Finding Confidence

At first thought of a disability or a disorder, what do you think of?

Personally, like most, it's natural to associate it with a deformity, a fault, and generally a weakness. Right?

After the past National Conference with CASANA along with the popularity of this blog, others asked my parents and myself how I grew my confidence, especially with a speech disorder like Apraxia.

Note that this isn't my favorite topic, my confidence is just a part of who I am as a person and frankly, it's just life. To me it's not really "special," it just simply is present.

However, I can recognize the fact that my confidence is something that is hard to come by on an Apraxia Journey. When you can't speak until 7, it sets you on a certain, challenging path. Then, to make things better, speaking for the rest of your life with an accent you can't seem to get rid of...It's understandable to be shy, reserved, and specifically intimidated about public speaking and social interactions. It's understandable to have lower self-confidence especially when interacting with others. 

However, I am not shy and I certainly do not have low self-confidence-yet I am the one you would expect to. 

My personal opinion on growing a child's confidence is to develop their characters and strengths, not only focus on their natural weakness, their speech. 

My confidence in myself and even my impaired speech is a result of years of confidence-building opportunities. That's what they are - opportunities. My parents did everything they could to give me these opportunities to grow into a confident, young woman-Not only a girl with a speech disorder. 

Despite my slow physical coordination and poor communication skills, I took every single parks and recreation class you could think of. More importantly though, they started a Girl Scout Troop with my Godmother where I would spend time with young girls my age and be in a setting where they could easily supervise, make sure I wasn't excessively bullied of course.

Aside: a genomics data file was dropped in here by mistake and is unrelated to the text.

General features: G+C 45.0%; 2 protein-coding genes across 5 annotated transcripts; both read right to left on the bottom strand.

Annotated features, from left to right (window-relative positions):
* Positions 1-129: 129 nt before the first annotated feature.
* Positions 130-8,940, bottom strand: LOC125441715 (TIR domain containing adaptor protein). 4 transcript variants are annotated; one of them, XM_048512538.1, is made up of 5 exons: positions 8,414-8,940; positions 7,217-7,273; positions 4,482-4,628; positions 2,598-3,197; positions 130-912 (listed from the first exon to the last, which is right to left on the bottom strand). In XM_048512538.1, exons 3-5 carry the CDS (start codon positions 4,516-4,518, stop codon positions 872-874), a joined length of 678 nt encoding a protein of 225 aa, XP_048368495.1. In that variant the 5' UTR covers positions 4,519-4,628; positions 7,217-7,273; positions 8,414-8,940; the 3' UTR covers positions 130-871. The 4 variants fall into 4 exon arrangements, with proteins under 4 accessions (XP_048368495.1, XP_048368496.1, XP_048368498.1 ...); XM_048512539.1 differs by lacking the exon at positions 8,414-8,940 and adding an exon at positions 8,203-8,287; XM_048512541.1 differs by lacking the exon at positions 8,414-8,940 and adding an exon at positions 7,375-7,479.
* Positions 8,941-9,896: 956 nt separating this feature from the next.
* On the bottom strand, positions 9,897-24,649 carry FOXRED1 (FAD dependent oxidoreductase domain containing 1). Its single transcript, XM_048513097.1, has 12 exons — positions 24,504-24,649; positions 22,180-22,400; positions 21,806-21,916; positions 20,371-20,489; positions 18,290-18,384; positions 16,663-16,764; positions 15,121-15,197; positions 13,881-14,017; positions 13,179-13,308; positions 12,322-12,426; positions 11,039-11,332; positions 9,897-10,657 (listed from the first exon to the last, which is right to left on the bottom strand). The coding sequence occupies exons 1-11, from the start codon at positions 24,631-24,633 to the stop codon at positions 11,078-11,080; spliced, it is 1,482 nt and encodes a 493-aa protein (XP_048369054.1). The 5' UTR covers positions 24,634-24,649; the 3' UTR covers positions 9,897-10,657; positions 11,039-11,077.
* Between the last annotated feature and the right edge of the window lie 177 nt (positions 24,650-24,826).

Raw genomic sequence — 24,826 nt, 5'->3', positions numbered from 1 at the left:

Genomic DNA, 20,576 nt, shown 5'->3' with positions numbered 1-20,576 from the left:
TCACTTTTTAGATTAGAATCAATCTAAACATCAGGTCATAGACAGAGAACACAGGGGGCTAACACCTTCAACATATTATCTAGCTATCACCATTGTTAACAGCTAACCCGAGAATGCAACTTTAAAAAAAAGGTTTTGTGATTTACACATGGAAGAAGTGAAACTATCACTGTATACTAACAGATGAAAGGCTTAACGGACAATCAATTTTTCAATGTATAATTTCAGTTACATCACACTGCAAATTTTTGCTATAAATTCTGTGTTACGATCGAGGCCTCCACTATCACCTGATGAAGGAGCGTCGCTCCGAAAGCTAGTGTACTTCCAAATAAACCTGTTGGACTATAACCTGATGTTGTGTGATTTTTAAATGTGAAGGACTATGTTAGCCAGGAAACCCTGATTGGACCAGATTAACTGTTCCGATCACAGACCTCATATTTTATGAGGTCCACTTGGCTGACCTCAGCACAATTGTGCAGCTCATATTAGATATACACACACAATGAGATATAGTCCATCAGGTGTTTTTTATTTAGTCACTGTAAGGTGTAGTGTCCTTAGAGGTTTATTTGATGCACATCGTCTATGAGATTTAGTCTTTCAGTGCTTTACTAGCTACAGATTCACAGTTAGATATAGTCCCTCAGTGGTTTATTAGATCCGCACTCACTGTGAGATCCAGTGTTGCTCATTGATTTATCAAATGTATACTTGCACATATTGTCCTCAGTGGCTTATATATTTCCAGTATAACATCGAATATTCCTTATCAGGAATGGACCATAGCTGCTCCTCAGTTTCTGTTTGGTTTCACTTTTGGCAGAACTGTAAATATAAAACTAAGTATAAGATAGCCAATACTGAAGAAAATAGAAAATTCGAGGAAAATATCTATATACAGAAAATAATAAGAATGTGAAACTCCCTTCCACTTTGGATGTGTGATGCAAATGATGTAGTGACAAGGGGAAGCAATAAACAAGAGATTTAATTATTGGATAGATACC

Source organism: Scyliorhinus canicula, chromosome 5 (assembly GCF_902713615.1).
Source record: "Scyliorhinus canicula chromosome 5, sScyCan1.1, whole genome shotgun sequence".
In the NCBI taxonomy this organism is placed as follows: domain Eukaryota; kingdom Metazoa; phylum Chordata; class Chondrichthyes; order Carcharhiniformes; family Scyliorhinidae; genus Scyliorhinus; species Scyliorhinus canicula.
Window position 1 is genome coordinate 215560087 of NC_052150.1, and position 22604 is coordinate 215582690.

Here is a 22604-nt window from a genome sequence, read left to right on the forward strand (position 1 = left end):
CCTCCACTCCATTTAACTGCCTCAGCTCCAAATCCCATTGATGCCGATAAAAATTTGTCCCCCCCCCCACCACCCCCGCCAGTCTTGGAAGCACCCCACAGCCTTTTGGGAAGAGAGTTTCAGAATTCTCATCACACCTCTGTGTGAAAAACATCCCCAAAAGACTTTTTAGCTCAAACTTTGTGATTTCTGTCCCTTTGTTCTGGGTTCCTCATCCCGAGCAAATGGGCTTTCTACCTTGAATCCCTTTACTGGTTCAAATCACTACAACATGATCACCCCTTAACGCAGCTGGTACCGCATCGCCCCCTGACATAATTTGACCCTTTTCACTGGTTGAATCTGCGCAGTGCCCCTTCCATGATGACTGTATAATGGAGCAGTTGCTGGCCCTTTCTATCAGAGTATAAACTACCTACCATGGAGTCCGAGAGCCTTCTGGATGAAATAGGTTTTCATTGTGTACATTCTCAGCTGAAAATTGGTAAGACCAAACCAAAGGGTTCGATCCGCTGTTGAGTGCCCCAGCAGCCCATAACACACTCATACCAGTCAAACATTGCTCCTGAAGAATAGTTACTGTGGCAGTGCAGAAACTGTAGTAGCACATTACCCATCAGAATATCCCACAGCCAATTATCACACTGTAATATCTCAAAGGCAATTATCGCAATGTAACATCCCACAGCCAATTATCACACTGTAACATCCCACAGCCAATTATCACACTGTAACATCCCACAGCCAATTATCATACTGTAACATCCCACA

This Girl Scout Troop  gave me friends on the playground at school and a core group of defenders against the lurking bullies. More importantly though, Girl Scouts gave me an opportunity to grow as a smart, engaged woman. 

See Girl Scouts provides lifelong learning opportunities. For me, my favorite part of Girl Scouts was leading and organizing events for other kids. By the time I was in 7th grade and 65% intelligible, I loved standing in front of 100+ people while leading them in songs or instructions for a game. Did I articulate everything perfectly? Not at all, but between the words I could pronounce, my energy, and my humor-my points were always made. I could even recognize how to motivate the shy ones to get involved. I would step off the front stage, while others in my troop lead the group, and I'd find the shyest girl in the crowd, kneel in front of her, and ask her to sing just with me. 

These Girl Scout engagements, especially public speaking at such a young age, taught me a very important lesson- If I act confident and demand respect, people will respect me. 

When one speaks publicly, the only support they have on that stage is themselves, their thoughts, and their confidence. Sure, in the crowd, there may be people that love and support you-but they can't save you from a bad speech. 

More importantly though, I learned that when you are nervous-don't let it show. The audience sees your nerves, your shakiness, your constant "Ums." It's hard to hide things from the audience, but if you can hide your fear then you appear more confident and strong.